Closed, bus, replaced by Calder Park

Inverkeithing, Fife

Fife Council

Railtrack, ScotRail

Successful, rail

Ferrytoll, Fife

Fife Council

Fife Scottish

Planned, bus

Drem, East Lothian

East Lothian Council

ScotRail, Railtrack

Successful, rail

Newcraighall, Edinburgh

City of Edinburgh Council


Planned, bus

Dumfries, Retail Park

Dumfries and Galloway Council

Private Developer

Planned, bus

Wishaw, Lanarkshire

North Lanarkshire Council

SPT, Railtrack, ScotRail

Poorly used, rail

MacDowall Street, Paisley

Renfrewshire Council

SPT, Arriva Scotland West Ltd

Closed, bus and rail

Kildean Market, Stirling

Stirling Council


Successful, bus

McDiarmid Park, Perth

Perth and Kinross Council

Stagecoach, St Johnstone F.C.

Unsuccessful, bus.
NB Since completion of this project this service has been withdrawn

There is wide variation in the relative success of schemes. Drem, despite having had no effort applied to improved facilities and little information and publicity, is extremely successful. Others, despite considerable effort to attract patronage, through bus identification and a high standard of facility, such as MacDowall Street, Paisley, have failed.

Site Selection

Selection of a site for a park and ride facilities in Scotland has focused on identifying sites close to major road links that are known to be heavily used commuter routes. Intuitive local knowledge and the use of site availability are the main influences on site selection.


Local authority capital and revenue budgets are the principal means of funding. Increasing use of Private Finance Initiative and Capital Challenge Funding, are evident.


All the case study examples were planned and are (or will be) operated on a partnership basis. Such partnerships are split between service provision and operation; ScotRail, Railtrack, First Group, Stagecoach and Arriva; and capital costs of construction and (in some cases) revenue running costs, being borne by the local authority. In addition, the local authority often provides the necessary staff resources involved in forward planning, marketing and appraisal activities.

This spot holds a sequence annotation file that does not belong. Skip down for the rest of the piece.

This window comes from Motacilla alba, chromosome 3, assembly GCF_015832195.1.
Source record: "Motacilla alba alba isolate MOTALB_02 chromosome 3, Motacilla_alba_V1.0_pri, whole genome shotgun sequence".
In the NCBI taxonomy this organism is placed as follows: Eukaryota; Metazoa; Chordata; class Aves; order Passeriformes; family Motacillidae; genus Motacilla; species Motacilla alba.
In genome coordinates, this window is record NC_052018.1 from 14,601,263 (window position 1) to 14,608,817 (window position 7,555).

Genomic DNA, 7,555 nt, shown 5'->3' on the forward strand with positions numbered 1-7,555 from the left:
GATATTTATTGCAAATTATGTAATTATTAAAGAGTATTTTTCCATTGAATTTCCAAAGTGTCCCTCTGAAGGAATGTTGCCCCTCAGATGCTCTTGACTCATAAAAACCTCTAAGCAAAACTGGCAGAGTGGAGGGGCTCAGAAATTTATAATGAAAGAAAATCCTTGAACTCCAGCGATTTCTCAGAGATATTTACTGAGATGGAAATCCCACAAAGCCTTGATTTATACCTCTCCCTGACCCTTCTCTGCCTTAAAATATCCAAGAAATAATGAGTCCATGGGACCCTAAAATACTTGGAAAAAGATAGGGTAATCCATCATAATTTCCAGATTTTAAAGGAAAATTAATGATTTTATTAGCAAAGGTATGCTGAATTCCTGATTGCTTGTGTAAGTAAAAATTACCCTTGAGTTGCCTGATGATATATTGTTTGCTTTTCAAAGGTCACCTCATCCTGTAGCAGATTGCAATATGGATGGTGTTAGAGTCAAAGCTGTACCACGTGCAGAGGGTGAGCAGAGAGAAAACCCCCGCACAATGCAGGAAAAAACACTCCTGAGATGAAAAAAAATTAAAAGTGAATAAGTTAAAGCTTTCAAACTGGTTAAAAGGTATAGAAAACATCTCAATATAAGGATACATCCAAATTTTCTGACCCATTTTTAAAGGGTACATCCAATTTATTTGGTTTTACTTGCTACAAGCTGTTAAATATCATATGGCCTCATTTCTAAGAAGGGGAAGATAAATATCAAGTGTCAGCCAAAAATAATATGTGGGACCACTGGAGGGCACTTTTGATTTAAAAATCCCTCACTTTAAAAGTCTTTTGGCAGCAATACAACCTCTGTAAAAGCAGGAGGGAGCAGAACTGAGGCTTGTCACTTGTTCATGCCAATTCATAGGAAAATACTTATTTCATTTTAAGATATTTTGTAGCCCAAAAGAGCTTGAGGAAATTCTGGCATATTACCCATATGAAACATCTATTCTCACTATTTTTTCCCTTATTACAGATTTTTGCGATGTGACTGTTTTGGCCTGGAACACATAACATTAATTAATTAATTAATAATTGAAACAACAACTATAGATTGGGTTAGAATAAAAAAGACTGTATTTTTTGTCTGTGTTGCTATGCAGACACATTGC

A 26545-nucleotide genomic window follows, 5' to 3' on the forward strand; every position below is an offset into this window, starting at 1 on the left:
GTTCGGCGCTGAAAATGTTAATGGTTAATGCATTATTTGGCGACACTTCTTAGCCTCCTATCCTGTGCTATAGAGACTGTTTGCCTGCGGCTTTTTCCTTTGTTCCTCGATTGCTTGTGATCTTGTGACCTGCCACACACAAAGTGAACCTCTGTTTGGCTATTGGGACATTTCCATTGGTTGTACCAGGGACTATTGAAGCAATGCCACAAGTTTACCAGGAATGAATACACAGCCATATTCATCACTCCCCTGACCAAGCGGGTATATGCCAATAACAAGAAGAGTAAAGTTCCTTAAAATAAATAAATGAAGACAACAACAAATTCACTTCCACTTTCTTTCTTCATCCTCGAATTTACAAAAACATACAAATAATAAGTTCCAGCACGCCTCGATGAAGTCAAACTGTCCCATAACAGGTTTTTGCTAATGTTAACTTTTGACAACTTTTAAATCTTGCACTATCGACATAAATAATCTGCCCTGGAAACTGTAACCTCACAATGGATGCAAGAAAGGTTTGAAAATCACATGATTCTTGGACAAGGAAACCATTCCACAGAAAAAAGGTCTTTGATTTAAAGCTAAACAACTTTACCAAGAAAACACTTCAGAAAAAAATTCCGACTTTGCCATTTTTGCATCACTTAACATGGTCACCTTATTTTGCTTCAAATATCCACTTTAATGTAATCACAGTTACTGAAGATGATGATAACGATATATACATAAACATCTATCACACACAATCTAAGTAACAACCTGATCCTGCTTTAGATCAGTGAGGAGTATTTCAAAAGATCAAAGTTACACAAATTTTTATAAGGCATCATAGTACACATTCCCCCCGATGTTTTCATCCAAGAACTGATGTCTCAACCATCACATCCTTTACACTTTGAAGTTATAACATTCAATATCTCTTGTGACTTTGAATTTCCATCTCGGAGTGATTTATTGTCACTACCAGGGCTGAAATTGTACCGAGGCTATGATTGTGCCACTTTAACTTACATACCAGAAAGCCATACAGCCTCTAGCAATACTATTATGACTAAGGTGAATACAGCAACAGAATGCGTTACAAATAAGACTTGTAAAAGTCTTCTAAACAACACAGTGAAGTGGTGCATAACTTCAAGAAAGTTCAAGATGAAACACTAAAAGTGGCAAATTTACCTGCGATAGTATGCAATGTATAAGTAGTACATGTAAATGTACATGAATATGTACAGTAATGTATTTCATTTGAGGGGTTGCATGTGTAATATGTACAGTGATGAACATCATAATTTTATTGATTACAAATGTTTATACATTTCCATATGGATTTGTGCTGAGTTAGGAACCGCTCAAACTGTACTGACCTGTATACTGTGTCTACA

Marketing and Publicity

An important factor in the success of schemes is related to public awareness. Targeting potential regular users and those who might be visitors or business travellers to the area is critical. The main forms of information and publicity were posters, leaflets, telephone information systems, signing and bus advertising. The use of interactive/non-interactive information systems was an area that most councils and operators would like to develop. These systems could give the car driver directions to the nearest park and ride site, the time of the next service and the availability of parking. Further information might provide estimated travel times to the town centre, both by car and by the park and ride service, and information on fares.

Success or Failure

Schemes which are operating unsuccessfully or have closed proved useful in illustrating the barriers which may prevent realisation of the aims of park and ride. These barriers relate to the physical characteristics of the site; its location, accessibility, security measures and the quality and frequency of the service operated; but also to the potential for time and cost savings over an equivalent car, or in the case of Paisley, rail journey. Park and ride must provide a lower cost travel option than available by private car: The 'stick' to deter car use and the 'carrot' of a high quality park and ride scheme. Ultimately, park and ride requires to be one element of an encompassing transport strategy to improve alternatives to the car, as illustrated by the Aberdeen example.


The research concludes that the main reason park and ride is not more prevalent in Scotland is that lower traffic levels has meant that the need for measures to relieve congestion has not been a major consideration until now. Differences in Scottish and English experience relating to curbing car use and promoting sustainable public transport are also evident. This situation has been addressed by the recent publication of "Travel Choices for Scotland" which seeks to ensure sustainable public transport and alternatives to the car are pursued.

However successful development of existing or planned park and ride can be assisted through close attention to site selection and availability, and service quality and frequency. That this is undertaken as an element of a comprehensive, integrated transport strategy, is shown to be imperative, by study of schemes which have failed. The study has also highlighted the importance of thorough ex ante appraisal of park and ride schemes.

"Park and Ride in Scotland", the research report summarised in this Research Findings, is available priced £5.00. Cheques should be made payable to The Stationery Office and addressed to: